On this very blog, we once asked, “Are guidebooks dying out?” I wrote then that I still used guidebooks — along with online resources — to plan every trip, and dozens of readers commented in agreement. Three years later, my position hasn’t changed: “The combination of maps, recommended itineraries, comprehensive reviews and historical context is something I haven’t found in any other single source, so I’ll continue to use guidebooks as long as they continue to be printed.”
Fortunately for those of us who wouldn’t plan a trip without them, other guidebook series such as Fodor’s, Lonely Planet and Eyewitness Guides can still be found on the shelves. But for how much longer?
– written by Sarah Schlichter
Every Wednesday, we’ll feature one practical travel tip here, on our blog. Get our clever weekly tips and other travel resources in your inbox by subscribing to our blog or signing up for our newsletter.
In the run-up to my last vacation, I spent hours hunched over my laptop, a dozen windows pulled up on the screen and a couple of guidebooks open at my side. I was slaving over my trip itinerary, a Word document peppered with hotel names, important Web sites, parenthetical notes to myself (“Must check in by 8 p.m.!!”) and booking confirmation numbers marked in bold.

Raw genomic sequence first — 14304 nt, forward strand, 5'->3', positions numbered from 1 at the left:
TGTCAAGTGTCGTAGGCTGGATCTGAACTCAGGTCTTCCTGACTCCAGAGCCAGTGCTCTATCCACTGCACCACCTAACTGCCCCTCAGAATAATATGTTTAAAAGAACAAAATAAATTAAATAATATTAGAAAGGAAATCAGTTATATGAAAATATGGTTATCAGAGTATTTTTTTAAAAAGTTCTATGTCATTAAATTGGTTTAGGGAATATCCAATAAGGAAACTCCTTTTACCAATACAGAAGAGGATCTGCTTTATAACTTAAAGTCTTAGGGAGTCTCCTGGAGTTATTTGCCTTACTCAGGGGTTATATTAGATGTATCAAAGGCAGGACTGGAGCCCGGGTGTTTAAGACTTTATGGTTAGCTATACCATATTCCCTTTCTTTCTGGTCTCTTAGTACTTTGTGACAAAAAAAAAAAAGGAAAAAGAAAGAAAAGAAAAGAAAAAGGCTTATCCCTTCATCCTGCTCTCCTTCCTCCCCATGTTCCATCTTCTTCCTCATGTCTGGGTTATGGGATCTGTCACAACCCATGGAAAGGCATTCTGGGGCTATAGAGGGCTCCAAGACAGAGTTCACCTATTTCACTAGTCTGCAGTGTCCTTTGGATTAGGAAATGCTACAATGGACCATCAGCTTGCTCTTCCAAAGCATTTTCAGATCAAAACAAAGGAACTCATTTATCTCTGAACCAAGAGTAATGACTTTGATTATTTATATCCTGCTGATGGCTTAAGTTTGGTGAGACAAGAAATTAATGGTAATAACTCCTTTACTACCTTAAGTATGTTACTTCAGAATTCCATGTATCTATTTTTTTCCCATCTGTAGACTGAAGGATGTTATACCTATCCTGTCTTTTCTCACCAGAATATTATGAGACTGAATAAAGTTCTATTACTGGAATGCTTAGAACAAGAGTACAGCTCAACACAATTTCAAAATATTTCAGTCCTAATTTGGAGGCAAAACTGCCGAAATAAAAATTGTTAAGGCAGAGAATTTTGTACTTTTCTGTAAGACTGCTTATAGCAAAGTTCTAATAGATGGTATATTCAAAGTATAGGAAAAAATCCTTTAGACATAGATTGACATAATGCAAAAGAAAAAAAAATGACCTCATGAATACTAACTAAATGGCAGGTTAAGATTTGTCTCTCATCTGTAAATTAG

The document, dubbed “FINAL ITINERARY.doc,” was a step up from leaving my booking information scattered among 15 different messages in my e-mail inbox — but it was still a rather inelegant way to organize all the bits and pieces of my trip schedule. In How to Create the Perfect Itinerary, Caroline Costello and Ed Hewitt offer another strategy:
“Get crafty on the computer by using software to make your own itinerary. Owners of Microsoft Office can download free itinerary templates at Office.Microsoft.com, which are basically blank schedules with spots for you to record your travel information. Outer Level offers Knapsack, an itinerary program for Macs. The program’s features, from interactive maps to printed itineraries that appear professionally designed, make trip planning more fun than an in-flight movie.”
I decided to give it a whirl. I chose a template from the Microsoft site called “Family Travel Itinerary,” which offered a comprehensive Excel spreadsheet into which I could enter items like lodging details (arrival date, destination, number of nights, name of hotel, reservation number and notes), transportation schedules and even a packing list. It included a few additional fields I wouldn’t have thought to put on my own itinerary, such as emergency contacts and the blood type of each traveler. And it was aesthetically pleasing too, with color-coded charts and an orderly layout.